BERG: You know, we don't want to make the American public completely neurotic and so scared of our food supply, when in reality we have a safer food supply than most countries. But we do need to be careful.

COLLINS (voice-over): Ice can become decontaminated in many ways, like microorganisms in the water supply. But according to the experts CNN consulted, the most common causes of ice contamination are poor handling and storage. Take Denton, Texas, 1999. Fifty-eight members of a high school drill team were infected with various levels of gastrointestinal illnesses at a camp. The ice got contaminated with E. coli after campers used their bare hands to scoop ice out of the machine.

And recently, a British government study surveyed clubs, bars and pubs in London and found half the ice they used was full of bugs and bacteria that can make people sick.

(on-screen): So that got us thinking. What would we find if we bought ice just like you would on any given day at any given restaurant across the country?

(voice-over): We took our ice samples in Chicago, Dallas, Atlanta, New York, and Los Angeles at a combination of fast food chains and local establishments in each town, a total of 23 samples.

In each location, we walked in and ordered our drinks with our ice on the side. And then carefully, without touching the ice, poured it into sterile bags and then sent the samples off to a certified food laboratory, Microbac Laboratories in Warrendale, Pennsylvania.

(on-screen): Now, our study didn't follow all EPA protocol. That would mean we would have had to have gone to each restaurant four or five times, tested the city water, and then made sure that our sample ice touched nothing before it went into our sample bags.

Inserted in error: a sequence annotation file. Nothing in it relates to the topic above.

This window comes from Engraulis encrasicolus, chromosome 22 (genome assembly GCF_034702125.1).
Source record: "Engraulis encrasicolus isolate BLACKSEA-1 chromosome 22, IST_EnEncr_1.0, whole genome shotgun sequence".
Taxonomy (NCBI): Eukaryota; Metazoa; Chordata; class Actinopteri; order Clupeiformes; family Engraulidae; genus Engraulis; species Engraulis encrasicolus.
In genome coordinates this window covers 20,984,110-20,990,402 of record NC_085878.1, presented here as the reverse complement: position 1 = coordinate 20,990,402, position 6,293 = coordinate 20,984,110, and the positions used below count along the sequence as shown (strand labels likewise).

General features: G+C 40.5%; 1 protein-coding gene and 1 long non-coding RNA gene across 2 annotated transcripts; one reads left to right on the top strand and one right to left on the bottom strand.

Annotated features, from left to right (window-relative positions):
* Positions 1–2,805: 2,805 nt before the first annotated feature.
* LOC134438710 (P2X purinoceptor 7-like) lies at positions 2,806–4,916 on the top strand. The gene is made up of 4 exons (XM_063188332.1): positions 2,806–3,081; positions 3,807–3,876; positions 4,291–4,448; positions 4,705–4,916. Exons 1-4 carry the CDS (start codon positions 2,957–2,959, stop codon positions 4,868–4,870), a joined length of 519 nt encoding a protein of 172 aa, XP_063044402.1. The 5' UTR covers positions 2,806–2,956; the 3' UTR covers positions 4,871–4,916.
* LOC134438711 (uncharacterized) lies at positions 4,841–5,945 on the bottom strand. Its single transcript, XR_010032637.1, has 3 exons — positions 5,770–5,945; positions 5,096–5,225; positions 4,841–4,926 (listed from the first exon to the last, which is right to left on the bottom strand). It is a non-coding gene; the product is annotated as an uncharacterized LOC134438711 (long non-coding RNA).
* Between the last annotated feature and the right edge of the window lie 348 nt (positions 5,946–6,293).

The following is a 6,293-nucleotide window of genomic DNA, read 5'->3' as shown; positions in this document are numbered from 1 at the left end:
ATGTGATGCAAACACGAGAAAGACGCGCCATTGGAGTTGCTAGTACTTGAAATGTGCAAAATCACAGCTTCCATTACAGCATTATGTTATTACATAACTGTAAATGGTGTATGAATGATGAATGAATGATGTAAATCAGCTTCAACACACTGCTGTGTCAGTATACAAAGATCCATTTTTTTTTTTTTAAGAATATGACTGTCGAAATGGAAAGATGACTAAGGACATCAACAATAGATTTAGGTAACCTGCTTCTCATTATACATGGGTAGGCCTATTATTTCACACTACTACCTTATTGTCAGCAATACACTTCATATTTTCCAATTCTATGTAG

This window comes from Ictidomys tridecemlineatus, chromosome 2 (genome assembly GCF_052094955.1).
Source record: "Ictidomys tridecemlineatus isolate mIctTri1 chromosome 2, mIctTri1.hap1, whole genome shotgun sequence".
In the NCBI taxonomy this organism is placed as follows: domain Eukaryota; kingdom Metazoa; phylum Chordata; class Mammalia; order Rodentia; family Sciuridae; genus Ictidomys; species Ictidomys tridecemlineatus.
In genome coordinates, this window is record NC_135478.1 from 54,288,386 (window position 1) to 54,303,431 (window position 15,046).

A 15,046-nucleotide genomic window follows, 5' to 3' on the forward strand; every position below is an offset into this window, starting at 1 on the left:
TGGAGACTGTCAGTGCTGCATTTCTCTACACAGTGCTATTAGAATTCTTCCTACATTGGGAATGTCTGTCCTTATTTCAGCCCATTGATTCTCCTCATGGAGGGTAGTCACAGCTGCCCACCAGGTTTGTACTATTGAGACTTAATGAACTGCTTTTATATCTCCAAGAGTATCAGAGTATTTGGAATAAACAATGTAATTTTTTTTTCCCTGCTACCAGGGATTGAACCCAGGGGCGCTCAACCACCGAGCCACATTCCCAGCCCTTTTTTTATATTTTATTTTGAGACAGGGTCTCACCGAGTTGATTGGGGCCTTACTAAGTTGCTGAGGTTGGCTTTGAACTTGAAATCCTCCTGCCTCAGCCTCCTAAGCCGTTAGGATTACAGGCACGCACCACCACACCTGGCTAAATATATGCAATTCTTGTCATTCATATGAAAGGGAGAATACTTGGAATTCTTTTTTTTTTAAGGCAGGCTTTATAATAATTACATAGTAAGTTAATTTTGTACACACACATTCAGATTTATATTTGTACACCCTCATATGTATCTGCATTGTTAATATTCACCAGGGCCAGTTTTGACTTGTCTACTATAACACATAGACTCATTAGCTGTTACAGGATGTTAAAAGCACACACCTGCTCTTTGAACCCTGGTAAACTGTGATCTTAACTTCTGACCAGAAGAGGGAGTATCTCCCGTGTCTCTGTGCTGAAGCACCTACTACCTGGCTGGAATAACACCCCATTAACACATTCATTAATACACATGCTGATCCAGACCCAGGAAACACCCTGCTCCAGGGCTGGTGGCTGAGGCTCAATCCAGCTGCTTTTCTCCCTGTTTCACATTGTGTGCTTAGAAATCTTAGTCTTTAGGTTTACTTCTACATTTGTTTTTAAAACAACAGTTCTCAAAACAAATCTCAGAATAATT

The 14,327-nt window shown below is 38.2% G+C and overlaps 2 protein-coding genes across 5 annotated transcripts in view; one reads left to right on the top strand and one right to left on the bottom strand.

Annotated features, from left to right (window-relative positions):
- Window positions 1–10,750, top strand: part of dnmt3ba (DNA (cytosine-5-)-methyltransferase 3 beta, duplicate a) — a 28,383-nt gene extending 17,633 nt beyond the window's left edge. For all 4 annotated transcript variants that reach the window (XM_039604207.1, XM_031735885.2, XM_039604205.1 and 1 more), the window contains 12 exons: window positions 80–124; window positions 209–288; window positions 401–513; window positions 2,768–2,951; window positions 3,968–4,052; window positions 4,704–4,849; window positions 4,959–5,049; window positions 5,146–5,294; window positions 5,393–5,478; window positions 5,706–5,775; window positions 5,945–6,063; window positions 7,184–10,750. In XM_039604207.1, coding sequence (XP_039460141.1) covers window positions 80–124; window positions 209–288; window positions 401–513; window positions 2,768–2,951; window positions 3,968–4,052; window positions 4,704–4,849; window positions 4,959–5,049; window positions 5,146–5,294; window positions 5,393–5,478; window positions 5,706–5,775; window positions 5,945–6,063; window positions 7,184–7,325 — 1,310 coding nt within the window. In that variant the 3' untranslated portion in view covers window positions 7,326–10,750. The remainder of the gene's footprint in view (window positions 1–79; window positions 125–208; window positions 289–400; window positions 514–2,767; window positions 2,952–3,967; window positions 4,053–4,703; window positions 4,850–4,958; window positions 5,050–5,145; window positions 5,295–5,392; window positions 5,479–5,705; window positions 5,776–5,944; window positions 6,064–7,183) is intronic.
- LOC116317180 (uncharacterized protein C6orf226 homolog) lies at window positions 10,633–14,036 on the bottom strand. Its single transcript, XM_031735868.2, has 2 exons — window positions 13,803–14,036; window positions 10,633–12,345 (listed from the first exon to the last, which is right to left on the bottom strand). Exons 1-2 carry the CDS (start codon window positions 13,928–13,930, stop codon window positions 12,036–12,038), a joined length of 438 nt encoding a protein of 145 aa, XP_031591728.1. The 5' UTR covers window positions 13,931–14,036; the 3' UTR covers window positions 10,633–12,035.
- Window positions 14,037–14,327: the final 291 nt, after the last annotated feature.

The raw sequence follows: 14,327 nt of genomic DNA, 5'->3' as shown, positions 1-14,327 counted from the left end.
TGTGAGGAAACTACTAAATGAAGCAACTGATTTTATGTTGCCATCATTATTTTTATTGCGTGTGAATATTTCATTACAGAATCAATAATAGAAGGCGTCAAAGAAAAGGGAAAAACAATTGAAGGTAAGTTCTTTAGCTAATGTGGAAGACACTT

But our results were tested against the most basic EPA standards. And what we found was disturbing.

(voice-over): In every city but one, there was a restaurant that failed those EPA standards. This McDonald's in Atlanta failed. This Dunkin' Donuts in Chicago failed. This 7-Eleven in Dallas failed, and so did this Burger King in Los Angeles.

On the day we tested, according to Microbac Laboratories, each ice sample from these four establishments was contaminated with fecal matter.

(on-screen): That's disgusting.

BERG: It's so easy to spread. It's very easy to prevent, very easy to prevent. It's a matter of washing in very warm water, really washing, not just the hands, but up until -- you know, through the forearm with soap, very hot water, drying it off, training the employees to all do that.

COLLINS (voice-over): And the one city that got a clean bill of ice? Well, that surprised even us.

(on-screen): When you think of New York, you think horribly dirty city. But yet when we did our little ice samples, not a single place failed. Why?